10 Ways To Personalize Your Query to Agents

Writers hear that they’re supposed to personalize their queries–but “how personal, exactly?” is the most common question. The best queries show that they have engaged with us before (on Twitter, read an interview, or a blog post of ours) and have done their research. It’s easier than you think to show that personal touch.

Below are TEN great query intro’s you can model yours after:

“You’ve mentioned on your blog an interest in XX and so BOOK TITLE HERE might be of special interest to you.”

“After reading (and loving) CLIENT BOOK TITLE HERE, I am submitting BOOK TITLE HERE for your review.”

“I noticed on Manuscript Wishlist you are looking for XX and XX so I’m submitting BOOK TITLE HERE.”

“I am seeking representation for my novel, BOOK TITLE HERE, a work of XX complete at XX-words. For readers of XX and CLIENT BOOK TITLE HERE.”

“I enjoyed your interview with XX and am eager to present to you my query for BOOK TITLE HERE.”

“As per your request on #MSWL, I am hoping you’ll be interested in my book, BOOK TITLE HERE, an …”

“I am excited to offer, for your consideration, BOOK TITLE HERE, one that is HOOK, like your #MSWL requests.”

“I am contacting you about my novel BOOK TITLE HERE because of your wishlist mention of XX and XX.”

“I noticed your tweet requesting XX and I thought my novel BOOK TITLE HERE could be just what you’re looking for.”

“I am seeking representation for my GENRE novel BOOK TITLE HERE complete at XX-words. It is similar in theme to CLIENT BOOK TITLE HERE.”

You don’t need to gush too much and you don’t need to flatter us. You just have to use your professional judgment to share why you think we’d be a fit. If you tell me that you’ve read my blog chances are I’m going to like that because it shows that you understand what I’m looking for. If you’ve read my clients’ books that shows we might have similar taste. If you cite my MSWL posts that shows some research. It’s really the little details that will set you apart from the pack.

Make sure to also include in this opening paragraph: word count, genre/category/audience and don’t forget your book title!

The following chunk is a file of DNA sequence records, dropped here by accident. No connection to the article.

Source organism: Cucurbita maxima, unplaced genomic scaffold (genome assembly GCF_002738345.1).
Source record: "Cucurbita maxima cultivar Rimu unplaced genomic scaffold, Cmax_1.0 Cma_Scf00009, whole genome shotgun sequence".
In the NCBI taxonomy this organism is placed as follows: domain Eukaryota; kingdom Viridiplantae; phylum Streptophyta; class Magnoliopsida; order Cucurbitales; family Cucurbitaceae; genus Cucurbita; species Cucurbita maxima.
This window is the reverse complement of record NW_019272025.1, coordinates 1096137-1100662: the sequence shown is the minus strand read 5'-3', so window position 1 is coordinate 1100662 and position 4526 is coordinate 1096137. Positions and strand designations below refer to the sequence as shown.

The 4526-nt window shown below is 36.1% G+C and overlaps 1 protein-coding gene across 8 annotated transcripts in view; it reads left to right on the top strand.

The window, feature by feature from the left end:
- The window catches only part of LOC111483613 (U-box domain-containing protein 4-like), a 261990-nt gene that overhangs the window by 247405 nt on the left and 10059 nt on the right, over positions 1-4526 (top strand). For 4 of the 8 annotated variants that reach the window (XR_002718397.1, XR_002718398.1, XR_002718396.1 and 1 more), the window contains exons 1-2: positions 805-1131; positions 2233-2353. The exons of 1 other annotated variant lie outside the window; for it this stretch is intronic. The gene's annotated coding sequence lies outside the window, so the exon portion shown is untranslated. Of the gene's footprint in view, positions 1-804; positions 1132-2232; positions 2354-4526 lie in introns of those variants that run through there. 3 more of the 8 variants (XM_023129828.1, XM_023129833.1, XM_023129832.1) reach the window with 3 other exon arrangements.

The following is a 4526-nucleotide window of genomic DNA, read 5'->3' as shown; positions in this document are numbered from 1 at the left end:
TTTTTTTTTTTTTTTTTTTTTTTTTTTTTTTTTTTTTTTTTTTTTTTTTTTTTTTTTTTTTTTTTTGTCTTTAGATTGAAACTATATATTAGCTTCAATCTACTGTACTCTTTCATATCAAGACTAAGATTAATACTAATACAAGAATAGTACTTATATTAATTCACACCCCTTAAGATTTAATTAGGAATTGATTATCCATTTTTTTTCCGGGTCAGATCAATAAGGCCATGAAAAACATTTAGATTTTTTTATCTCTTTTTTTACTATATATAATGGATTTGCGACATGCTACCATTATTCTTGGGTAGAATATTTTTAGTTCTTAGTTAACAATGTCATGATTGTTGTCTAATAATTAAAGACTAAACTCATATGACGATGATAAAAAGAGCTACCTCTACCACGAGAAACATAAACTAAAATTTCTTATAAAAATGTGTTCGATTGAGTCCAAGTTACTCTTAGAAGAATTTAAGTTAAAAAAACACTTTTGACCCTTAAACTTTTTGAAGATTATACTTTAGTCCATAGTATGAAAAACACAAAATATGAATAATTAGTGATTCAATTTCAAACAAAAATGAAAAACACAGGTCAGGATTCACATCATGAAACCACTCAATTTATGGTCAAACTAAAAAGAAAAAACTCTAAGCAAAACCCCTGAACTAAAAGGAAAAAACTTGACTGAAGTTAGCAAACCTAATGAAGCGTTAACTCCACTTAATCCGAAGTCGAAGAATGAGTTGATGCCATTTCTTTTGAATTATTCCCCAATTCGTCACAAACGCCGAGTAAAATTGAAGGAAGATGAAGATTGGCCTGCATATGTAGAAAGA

Infographic: Do You Know The Difference Between Literary, Upmarket and Commercial Fiction?

Knowing how to categorize your work is one of the most important skills a writer needs to know–especially while querying. Here’s an infographic to help. It’s not perfect and there are many places that writers won’t fit into and that doesn’t mean it’s not a marketable book. However, learning how to market yourself starts with knowing where your book stands and where it will sit on bookshelves.

Fiction Category Infographic

5 Things To Do If An Agent Has Your Manuscript For Months

Writers always ask: What does it mean if an agent has my manuscript for awhile?

Answer: Nothing.

It means nothing if we’ve had it for a long time.

It doesn’t mean we aren’t interested.

It doesn’t mean we’ve read it and are failing to get back to you.

It means that we likely haven’t even got to it yet. So you can presume absolutely nothing.

So, what do you do when an agent has had your manuscript for months?

1. Write more. The answer to everything is keep writing. Don’t let the waiting game slow you down. When an agent is interested they’ll want to see what else you’re working on too. So keep writing.

2. Check their guidelines. Most agents say they’ll get back to writers of requested material in 6 weeks to 3 months. But some say 6 months. And some say they’ll only reply if interested. Base your expectations on their actual guidelines.

3. Only follow up once their guidelines timeline is up. Or, if you have an offer or other news to update them with (important blurb, award you’ve won etc).

4. Keep querying. One nibble doesn’t mean you’ve caught a fish. The more lines you cast the better chance you have!

5. Avoid playing games. You’ll waste a lot of unnecessary energy playing games like reading too much into an agent’s social media feed, emailing them to ask about the status of their slush pile, or other things like that. It’s not worth the stress. Remember: no answer means nothing.

Don’t forget: You can always listen to sad music and write angsty poetry or start a funny parody Twitter account. You know, if you’re still feeling melancholy.

Ask the Agent: Your Questions Answered! Part IV

Question from Renee:
I sent a query letter into an agent that looked fine on my screen but when I looked to see what it looked like it was all scrunched together. Are agents forgiving of computer glitches?

Subjective question, but in all honesty these are things you should be checking before you send them to agents. You should email your query to yourself, your partner, your friends–whoever will look at it!–to see how it looks in email format. To me, format does make an impression, but it’s not the end of the world.

Question from Jackie:
Continue reading Ask the Agent: Your Questions Answered! Part IV